Cecil is called to the jail to arrange bail for a client who asks that he go pick up a box containing things that will prove her innocence which she left with friends. Two things about this cause Cecil angst. First, the box contains money. Lots of money. And secondly the place she left the box is the house where a friend of Cecil’s daughter’s friend is now living and a place that his daughter Blossom has run off to when her mother gets on her nerves. But that is just the beginning of Cecil’s problems. There are drugs a kidnapping and a murder to contend with causing Cecil breaks nearly every one of his rules as outlined in the book.

Along with the criminal plot is an interesting side story involving the use of humor as therapy for autism leading the book to be packs with jokes as told by Todd, the sort of adopted son of Cecil. Some of these are really pretty funny. There is a very brief note at the end of the book lending credence to this as a real therapy. This also brings in the very real issue of who has a right to post someone’s comments on line.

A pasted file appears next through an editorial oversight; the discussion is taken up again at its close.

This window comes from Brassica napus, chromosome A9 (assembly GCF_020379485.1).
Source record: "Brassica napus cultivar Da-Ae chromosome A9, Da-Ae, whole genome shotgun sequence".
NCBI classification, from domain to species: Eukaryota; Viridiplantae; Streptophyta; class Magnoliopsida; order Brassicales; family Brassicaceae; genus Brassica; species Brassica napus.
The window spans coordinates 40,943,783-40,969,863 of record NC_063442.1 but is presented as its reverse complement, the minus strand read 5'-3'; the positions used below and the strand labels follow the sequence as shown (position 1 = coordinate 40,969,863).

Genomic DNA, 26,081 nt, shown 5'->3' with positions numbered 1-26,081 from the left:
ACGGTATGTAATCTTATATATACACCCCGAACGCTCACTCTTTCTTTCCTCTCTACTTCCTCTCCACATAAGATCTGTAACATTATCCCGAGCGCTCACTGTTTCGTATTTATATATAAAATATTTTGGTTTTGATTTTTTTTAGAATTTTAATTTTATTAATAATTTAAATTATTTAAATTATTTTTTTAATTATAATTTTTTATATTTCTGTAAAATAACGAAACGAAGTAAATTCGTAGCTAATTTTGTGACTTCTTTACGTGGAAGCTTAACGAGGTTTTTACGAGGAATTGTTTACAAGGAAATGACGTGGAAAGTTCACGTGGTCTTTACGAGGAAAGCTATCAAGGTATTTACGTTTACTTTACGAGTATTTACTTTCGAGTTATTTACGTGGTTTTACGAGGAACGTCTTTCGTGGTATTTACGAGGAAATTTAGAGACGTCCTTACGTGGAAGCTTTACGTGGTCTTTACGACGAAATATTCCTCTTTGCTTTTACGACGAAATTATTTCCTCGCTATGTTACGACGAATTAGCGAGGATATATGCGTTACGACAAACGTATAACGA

The Last Stand by Mickey Spillane

Reviewed by Allen Hott

Having been a Mickey Spillane fan back in the 40s and 50s I was looking forward to The Last Stand when I read about how the manuscript supposedly was found in good condition and ready to be published. I feel certain that there was some work done to it by Max Collins who wrote the introduction.